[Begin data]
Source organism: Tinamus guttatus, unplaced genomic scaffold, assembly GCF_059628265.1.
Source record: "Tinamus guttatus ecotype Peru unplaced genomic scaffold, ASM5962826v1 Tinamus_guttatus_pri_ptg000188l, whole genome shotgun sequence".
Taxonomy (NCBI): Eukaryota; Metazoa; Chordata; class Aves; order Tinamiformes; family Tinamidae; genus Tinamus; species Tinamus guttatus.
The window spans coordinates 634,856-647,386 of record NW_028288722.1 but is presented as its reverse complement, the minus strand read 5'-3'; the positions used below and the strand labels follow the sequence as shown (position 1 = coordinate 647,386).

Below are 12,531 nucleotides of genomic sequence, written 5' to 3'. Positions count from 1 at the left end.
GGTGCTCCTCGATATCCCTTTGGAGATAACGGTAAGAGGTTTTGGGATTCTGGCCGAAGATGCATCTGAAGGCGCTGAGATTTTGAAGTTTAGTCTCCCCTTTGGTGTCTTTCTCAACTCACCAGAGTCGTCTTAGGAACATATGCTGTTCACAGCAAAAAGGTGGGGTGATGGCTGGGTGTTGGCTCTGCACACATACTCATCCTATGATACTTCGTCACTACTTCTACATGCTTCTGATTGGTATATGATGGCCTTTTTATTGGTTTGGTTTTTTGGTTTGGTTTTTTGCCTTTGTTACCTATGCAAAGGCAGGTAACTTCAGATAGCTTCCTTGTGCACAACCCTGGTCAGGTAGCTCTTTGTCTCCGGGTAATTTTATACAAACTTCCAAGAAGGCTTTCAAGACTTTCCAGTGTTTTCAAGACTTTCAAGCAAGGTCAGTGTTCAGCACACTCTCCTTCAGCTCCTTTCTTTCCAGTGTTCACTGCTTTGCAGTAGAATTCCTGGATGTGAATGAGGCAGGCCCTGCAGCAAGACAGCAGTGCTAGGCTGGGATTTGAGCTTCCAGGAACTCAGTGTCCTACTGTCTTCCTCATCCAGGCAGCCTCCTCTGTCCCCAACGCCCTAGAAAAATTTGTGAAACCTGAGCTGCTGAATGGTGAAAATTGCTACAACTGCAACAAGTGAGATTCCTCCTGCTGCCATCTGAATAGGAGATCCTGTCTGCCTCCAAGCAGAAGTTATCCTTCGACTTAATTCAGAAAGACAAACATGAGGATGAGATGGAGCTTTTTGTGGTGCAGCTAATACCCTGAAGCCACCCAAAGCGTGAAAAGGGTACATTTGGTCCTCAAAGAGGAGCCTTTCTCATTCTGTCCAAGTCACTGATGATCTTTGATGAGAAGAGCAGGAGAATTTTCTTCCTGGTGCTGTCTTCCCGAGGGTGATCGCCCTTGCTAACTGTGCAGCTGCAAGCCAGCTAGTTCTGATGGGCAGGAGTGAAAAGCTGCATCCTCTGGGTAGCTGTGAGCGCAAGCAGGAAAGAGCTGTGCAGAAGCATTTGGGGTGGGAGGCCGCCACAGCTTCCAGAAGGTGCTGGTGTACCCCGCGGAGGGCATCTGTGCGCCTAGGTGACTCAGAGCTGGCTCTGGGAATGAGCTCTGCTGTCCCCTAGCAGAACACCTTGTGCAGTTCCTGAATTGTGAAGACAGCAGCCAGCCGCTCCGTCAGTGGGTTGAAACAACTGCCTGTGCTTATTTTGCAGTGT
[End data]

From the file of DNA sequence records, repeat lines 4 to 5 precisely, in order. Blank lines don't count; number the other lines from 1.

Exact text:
The window spans coordinates 634,856-647,386 of record NW_028288722.1 but is presented as its reverse complement, the minus strand read 5'-3'; the positions used below and the strand labels follow the sequence as shown (position 1 = coordinate 647,386).

Below are 12,531 nucleotides of genomic sequence, written 5' to 3'. Positions count from 1 at the left end.